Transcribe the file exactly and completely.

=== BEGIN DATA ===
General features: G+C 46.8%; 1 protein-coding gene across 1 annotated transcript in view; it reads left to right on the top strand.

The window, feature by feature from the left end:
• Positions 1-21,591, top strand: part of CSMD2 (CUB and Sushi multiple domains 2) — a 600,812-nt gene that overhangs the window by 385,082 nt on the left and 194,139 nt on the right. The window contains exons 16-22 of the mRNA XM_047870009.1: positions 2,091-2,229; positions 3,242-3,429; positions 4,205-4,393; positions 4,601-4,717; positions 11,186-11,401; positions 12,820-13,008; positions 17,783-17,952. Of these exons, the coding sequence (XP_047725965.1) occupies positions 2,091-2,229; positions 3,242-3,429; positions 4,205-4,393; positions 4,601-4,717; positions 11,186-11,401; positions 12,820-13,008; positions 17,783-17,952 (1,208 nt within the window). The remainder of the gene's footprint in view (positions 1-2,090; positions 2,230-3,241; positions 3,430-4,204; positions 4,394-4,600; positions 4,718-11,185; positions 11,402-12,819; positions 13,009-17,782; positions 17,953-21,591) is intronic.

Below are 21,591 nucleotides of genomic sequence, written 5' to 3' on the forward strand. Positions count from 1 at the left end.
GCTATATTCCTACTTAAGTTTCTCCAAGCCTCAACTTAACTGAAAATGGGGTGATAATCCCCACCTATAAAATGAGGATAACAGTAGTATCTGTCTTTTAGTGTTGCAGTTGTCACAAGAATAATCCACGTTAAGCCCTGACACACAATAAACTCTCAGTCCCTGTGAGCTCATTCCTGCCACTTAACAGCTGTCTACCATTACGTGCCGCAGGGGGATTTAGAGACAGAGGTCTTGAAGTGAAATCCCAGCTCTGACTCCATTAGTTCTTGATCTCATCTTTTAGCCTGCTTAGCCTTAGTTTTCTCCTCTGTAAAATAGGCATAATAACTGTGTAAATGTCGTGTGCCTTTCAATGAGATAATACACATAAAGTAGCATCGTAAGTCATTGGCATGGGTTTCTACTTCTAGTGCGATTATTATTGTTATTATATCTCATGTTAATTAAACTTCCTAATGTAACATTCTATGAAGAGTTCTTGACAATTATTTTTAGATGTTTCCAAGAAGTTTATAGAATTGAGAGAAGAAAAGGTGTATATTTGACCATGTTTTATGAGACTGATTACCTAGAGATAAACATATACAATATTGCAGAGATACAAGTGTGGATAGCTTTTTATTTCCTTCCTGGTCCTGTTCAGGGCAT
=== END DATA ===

General features: G+C 46.8%; 1 protein-coding gene across 1 annotated transcript in view; it reads left to right on the top strand.

The window, feature by feature from the left end:
• Positions 1-21,591, top strand: part of CSMD2 (CUB and Sushi multiple domains 2) — a 600,812-nt gene that overhangs the window by 385,082 nt on the left and 194,139 nt on the right. The window contains exons 16-22 of the mRNA XM_047870009.1: positions 2,091-2,229; positions 3,242-3,429; positions 4,205-4,393; positions 4,601-4,717; positions 11,186-11,401; positions 12,820-13,008; positions 17,783-17,952. Of these exons, the coding sequence (XP_047725965.1) occupies positions 2,091-2,229; positions 3,242-3,429; positions 4,205-4,393; positions 4,601-4,717; positions 11,186-11,401; positions 12,820-13,008; positions 17,783-17,952 (1,208 nt within the window). The remainder of the gene's footprint in view (positions 1-2,090; positions 2,230-3,241; positions 3,430-4,204; positions 4,394-4,600; positions 4,718-11,185; positions 11,402-12,819; positions 13,009-17,782; positions 17,953-21,591) is intronic.

Below are 21,591 nucleotides of genomic sequence, written 5' to 3' on the forward strand. Positions count from 1 at the left end.
GCTATATTCCTACTTAAGTTTCTCCAAGCCTCAACTTAACTGAAAATGGGGTGATAATCCCCACCTATAAAATGAGGATAACAGTAGTATCTGTCTTTTAGTGTTGCAGTTGTCACAAGAATAATCCACGTTAAGCCCTGACACACAATAAACTCTCAGTCCCTGTGAGCTCATTCCTGCCACTTAACAGCTGTCTACCATTACGTGCCGCAGGGGGATTTAGAGACAGAGGTCTTGAAGTGAAATCCCAGCTCTGACTCCATTAGTTCTTGATCTCATCTTTTAGCCTGCTTAGCCTTAGTTTTCTCCTCTGTAAAATAGGCATAATAACTGTGTAAATGTCGTGTGCCTTTCAATGAGATAATACACATAAAGTAGCATCGTAAGTCATTGGCATGGGTTTCTACTTCTAGTGCGATTATTATTGTTATTATATCTCATGTTAATTAAACTTCCTAATGTAACATTCTATGAAGAGTTCTTGACAATTATTTTTAGATGTTTCCAAGAAGTTTATAGAATTGAGAGAAGAAAAGGTGTATATTTGACCATGTTTTATGAGACTGATTACCTAGAGATAAACATATACAATATTGCAGAGATACAAGTGTGGATAGCTTTTTATTTCCTTCCTGGTCCTGTTCAGGGCAT